“Ethiopes like the develes of helle”: Monster Theory, Giants, and the Sowdone of Babylone
The place of Africa and blacks in the Middle English imaginary, and thus the future of the black Atlantic, was in many ways predetermined by the heavy Muslim presence in Africa. The Muslim Saracens represented for medieval England the ultimate enemy of Christianity, England, Europe as a whole, and indeed civilization. As the work of many scholars, led by Edward Said’s pioneering work, has demonstrated, the Saracen east was constructed as one of the fundamental others of English Christianity. The Saracens were continually portrayed in Middle English literature as an aggressive threat, one that had to be met with force and vanquished at any cost if England, Christianity, and the West were to survive.1
KeywordsEnglish Version Fifteenth Century Great Heat English Audience Late Fourteenth Century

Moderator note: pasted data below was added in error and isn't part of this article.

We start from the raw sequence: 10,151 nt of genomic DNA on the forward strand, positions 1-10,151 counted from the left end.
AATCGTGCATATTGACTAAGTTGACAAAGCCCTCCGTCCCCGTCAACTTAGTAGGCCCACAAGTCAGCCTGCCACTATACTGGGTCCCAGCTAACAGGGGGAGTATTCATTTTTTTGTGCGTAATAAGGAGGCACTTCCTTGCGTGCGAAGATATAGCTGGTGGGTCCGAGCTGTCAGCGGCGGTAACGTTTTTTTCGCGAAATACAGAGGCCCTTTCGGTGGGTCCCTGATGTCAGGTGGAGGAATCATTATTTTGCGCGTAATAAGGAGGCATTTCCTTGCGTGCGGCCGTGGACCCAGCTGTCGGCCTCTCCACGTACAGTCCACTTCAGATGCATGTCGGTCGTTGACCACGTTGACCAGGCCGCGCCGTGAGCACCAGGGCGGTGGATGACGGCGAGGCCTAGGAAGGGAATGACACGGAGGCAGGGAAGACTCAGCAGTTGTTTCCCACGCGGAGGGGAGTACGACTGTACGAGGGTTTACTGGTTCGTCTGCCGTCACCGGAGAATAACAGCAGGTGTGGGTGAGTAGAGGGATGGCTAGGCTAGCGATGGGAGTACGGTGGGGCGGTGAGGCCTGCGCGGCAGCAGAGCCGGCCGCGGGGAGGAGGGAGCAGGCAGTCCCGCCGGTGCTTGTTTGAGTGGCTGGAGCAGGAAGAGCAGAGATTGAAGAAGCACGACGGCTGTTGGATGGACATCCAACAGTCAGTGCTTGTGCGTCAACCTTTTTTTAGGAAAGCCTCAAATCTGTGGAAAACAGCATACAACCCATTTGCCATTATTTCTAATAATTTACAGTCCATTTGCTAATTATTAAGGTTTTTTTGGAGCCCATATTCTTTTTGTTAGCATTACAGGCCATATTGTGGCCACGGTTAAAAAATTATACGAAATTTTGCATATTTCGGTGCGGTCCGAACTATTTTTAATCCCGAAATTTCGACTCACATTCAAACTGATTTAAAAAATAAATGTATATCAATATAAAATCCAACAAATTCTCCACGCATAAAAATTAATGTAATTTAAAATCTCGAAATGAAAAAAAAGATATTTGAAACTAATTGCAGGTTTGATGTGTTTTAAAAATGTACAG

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- 24.M. C. Seymour, ed., The Metrical Version of Mandeville’s Travels (Oxford: EETS no. 269, 1973). All further references to the Metrical text are from this version.Google Scholar
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- 45.On this topic see Boffey; and Bernard Hamilton, “Prester John and the Three Kings of Cologne,” in Charles Beckingham and Bernard Hamilton, eds., Prester John, the Mongols and the Ten Lost Tribes ( Brookfield, VT: Variorum, 1996 ) 171–186.Google Scholar